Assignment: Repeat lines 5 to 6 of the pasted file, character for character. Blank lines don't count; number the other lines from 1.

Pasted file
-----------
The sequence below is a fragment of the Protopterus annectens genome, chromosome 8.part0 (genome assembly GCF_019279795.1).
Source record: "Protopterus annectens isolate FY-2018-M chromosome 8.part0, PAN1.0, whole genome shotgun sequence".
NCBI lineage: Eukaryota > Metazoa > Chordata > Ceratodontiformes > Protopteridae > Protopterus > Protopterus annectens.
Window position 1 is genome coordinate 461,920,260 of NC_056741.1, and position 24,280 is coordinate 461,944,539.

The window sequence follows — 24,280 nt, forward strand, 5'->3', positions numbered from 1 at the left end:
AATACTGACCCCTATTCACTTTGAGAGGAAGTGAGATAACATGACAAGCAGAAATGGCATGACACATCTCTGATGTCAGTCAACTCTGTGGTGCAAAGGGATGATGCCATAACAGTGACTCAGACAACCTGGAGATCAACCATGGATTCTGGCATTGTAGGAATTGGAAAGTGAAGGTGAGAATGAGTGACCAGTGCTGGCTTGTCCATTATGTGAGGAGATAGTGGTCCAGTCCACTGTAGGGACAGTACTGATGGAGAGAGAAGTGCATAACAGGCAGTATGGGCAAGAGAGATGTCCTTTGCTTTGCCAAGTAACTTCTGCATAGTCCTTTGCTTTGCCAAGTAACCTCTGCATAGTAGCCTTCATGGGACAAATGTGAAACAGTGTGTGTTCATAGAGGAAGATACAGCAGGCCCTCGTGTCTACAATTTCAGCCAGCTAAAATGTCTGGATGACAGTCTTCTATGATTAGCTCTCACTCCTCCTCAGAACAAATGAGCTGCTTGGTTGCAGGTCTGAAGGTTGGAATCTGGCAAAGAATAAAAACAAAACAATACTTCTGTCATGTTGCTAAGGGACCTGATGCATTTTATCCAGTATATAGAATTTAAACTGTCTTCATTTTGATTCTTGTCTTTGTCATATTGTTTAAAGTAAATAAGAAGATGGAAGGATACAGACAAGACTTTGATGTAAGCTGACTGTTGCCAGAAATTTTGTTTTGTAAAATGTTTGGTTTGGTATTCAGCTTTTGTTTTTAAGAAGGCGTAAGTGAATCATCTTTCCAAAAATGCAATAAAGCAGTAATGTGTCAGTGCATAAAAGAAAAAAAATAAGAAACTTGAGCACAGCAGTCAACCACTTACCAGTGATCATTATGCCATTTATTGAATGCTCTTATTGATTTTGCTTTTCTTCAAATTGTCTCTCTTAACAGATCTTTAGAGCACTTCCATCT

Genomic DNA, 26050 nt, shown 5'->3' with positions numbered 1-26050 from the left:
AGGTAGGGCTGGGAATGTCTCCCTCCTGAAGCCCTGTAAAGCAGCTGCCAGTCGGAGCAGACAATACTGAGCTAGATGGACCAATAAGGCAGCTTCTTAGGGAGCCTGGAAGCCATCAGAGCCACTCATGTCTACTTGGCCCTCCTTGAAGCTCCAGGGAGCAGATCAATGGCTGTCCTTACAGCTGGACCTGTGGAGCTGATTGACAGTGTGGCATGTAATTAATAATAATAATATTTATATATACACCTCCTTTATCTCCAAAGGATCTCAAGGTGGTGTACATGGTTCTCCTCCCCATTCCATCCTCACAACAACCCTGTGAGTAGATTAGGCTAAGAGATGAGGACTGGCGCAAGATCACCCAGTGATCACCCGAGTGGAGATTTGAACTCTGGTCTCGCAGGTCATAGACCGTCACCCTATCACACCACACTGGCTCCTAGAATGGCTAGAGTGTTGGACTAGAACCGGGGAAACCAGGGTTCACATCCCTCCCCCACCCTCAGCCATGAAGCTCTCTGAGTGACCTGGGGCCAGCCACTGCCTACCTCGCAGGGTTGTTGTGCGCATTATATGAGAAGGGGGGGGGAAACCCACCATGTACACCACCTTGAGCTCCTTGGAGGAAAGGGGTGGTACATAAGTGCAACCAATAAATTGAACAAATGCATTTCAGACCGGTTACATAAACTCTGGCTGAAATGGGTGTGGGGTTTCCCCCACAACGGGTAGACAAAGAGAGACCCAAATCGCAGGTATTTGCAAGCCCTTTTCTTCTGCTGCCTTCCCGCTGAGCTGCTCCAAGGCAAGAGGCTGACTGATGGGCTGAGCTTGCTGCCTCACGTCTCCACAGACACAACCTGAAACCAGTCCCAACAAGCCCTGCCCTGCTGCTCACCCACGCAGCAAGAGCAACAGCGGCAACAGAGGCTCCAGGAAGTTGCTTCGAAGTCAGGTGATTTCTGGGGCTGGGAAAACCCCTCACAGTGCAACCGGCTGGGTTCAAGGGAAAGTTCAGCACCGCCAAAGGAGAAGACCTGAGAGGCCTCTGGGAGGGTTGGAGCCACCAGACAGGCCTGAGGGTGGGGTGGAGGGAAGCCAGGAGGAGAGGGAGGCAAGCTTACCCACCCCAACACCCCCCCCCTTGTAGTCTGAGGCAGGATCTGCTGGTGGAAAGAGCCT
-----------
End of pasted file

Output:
The window sequence follows — 24,280 nt, forward strand, 5'->3', positions numbered from 1 at the left end:
AATACTGACCCCTATTCACTTTGAGAGGAAGTGAGATAACATGACAAGCAGAAATGGCATGACACATCTCTGATGTCAGTCAACTCTGTGGTGCAAAGGGATGATGCCATAACAGTGACTCAGACAACCTGGAGATCAACCATGGATTCTGGCATTGTAGGAATTGGAAAGTGAAGGTGAGAATGAGTGACCAGTGCTGGCTTGTCCATTATGTGAGGAGATAGTGGTCCAGTCCACTGTAGGGACAGTACTGATGGAGAGAGAAGTGCATAACAGGCAGTATGGGCAAGAGAGATGTCCTTTGCTTTGCCAAGTAACTTCTGCATAGTCCTTTGCTTTGCCAAGTAACCTCTGCATAGTAGCCTTCATGGGACAAATGTGAAACAGTGTGTGTTCATAGAGGAAGATACAGCAGGCCCTCGTGTCTACAATTTCAGCCAGCTAAAATGTCTGGATGACAGTCTTCTATGATTAGCTCTCACTCCTCCTCAGAACAAATGAGCTGCTTGGTTGCAGGTCTGAAGGTTGGAATCTGGCAAAGAATAAAAACAAAACAATACTTCTGTCATGTTGCTAAGGGACCTGATGCATTTTATCCAGTATATAGAATTTAAACTGTCTTCATTTTGATTCTTGTCTTTGTCATATTGTTTAAAGTAAATAAGAAGATGGAAGGATACAGACAAGACTTTGATGTAAGCTGACTGTTGCCAGAAATTTTGTTTTGTAAAATGTTTGGTTTGGTATTCAGCTTTTGTTTTTAAGAAGGCGTAAGTGAATCATCTTTCCAAAAATGCAATAAAGCAGTAATGTGTCAGTGCATAAAAGAAAAAAAATAAGAAACTTGAGCACAGCAGTCAACCACTTACCAGTGATCATTATGCCATTTATTGAATGCTCTTATTGATTTTGCTTTTCTTCAAATTGTCTCTCTTAACAGATCTTTAGAGCACTTCCATCT